But a man grabbed me and held me back. I could only watch my Pa being beaten. I cringed with each punch, hating to see my Pa being treated this way, but there was nothing I could do about it.

Mrs. Boyle stopped the men from beating up on my Pa. But then I stared in horror when I realized what my Pa was about to do. He was about to tell them that he was the one. I shook my head, but Pa didn’t even look at me as he said, “I shot your son.” I braced myself for the explosion that I was sure would come, but Mrs. Boyles quickly put an end to the talk about hanging.

I felt relieved. I wanted to rejoice when she announced that. But it was short lived when I realized she had another plan in store for Pa. She wanted my Pa and Johnny to duel. My Pa did the only rational thing he could do – refuse. But Mrs. Boyle was mad and she wanted things done her way. She even ordered Johnny to shoot off some things from the hotel sign, which he did perfectly.

I became really frightened when she ordered her son to shoot my Pa in the foot . I couldn’t believe what I was hearing! She, a mother, wanted her own son – her own flesh and blood to kill my Pa! I anxiously watched as Pa tried to reason with Johnny. I knew he had no other choice when he finally held his rifle up against him and ordered him to put his rifle down. I must admit that I was a little relieved.

But it was the last straw as far as I was concerned when Johnny’s mother ordered him to pick his rifle back up. I couldn’t believe this! This was a mother who was supposed to love and nurture her son – something I didn’t even have – trying to order her son to kill a great man who wasn’t only the most wonderful father a boy could ever have, despite my being in deep hot water with him at the moment; but he was also a loving nurturer who didn’t want me to shoot a rifle until I was older and understood exactly what it was all about.

I was also beginning to realize why my father was so upset with me about the wrong I had committed. I couldn’t stand by and watch this boy try to kill my Pa. I also couldn’t stand by and watch this woman whom at the moment I saw as evil try to get her own son killed. So much emotion was building up in me. Naturally, I was afraid for my Pa who’s life was being threatened. But I was also very afraid for Johnny who was obviously living the way he had been raised.

But there was some other emotion from deep inside me. I was suddenly very angry at myself, because in that moment, I violently remembered the sin I had committed just a couple days ago, and at the moment I was feeling so terribly bad – and I wanted the chance to tell my Pa that I was sorry – because this time I could be sincere about it.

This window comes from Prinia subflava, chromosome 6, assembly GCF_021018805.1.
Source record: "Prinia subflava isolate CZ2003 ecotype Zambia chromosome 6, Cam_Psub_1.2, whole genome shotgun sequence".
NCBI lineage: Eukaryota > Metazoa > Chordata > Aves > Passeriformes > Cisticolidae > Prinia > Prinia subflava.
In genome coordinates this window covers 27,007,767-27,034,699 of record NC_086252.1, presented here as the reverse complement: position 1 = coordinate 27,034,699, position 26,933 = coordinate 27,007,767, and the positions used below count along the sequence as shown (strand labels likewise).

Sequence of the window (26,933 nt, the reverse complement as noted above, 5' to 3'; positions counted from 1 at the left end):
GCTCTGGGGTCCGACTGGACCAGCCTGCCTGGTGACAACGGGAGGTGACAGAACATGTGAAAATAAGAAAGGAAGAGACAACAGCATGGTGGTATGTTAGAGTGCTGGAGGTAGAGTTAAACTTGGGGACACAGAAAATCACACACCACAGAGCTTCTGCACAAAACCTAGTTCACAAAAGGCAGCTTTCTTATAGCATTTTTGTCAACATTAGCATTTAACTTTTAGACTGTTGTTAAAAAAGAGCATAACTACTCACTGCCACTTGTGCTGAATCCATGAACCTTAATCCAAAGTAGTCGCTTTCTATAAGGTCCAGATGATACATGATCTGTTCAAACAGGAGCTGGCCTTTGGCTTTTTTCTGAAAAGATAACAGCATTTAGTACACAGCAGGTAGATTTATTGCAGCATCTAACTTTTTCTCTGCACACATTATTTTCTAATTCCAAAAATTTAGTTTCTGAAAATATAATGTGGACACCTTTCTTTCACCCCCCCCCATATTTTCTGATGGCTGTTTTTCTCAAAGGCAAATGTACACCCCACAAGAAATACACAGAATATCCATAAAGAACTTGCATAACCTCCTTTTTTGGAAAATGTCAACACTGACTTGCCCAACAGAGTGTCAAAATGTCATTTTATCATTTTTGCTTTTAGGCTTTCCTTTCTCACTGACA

I grew angry when she demanded Johnny to “pick it up” in that authoritative voice that should have been saying the opposite. I suddenly grabbed the barrel of the rifle that was blocking my way and bravely hurried forward while the anger of this mother’s misdirected guidance boiled up inside me.

I couldn’t hold back anything. I spoke my mind. "Wicked woman! You're a very wicked woman Mrs. Boyle!” I screamed at her as I hurried forward. I was angry because I was left motherless at the age of six, but knew everyday that my mother would never in a million years say these things to me. No mother should ever order her son to pick up a rifle against another man to settle a misunderstanding. “Such a wicked thing, to hate. You don't even know us and you hate us."

She tried to tell me she didn’t hate anybody, but I knew better! I had been watching her all afternoon. "You do to. I don't know why, but you hate us. Maybe because we’re different. Dress different, talk different.”

But this woman…this MOTHER turned to her son and said, "You gonna shoot that gun boy?"

Suddenly, I told her, “Why you even hate him, your own son." She started to deny it, but I knew better! "You must hate him, you want to see him killed. Maybe because he's different too. Maybe that's why you hate him."

"Well, it just ain't true. It ain't true. None of what cha' sayin'." She continued to insist.

I suddenly saw the truth in her eyes. She knew the truth, just like my Pa. She may have always known the truth but wanted to deny it. "Most of all to know he lied. To know your own son was never tellin' you the truth.” Those words were really hard for me to say.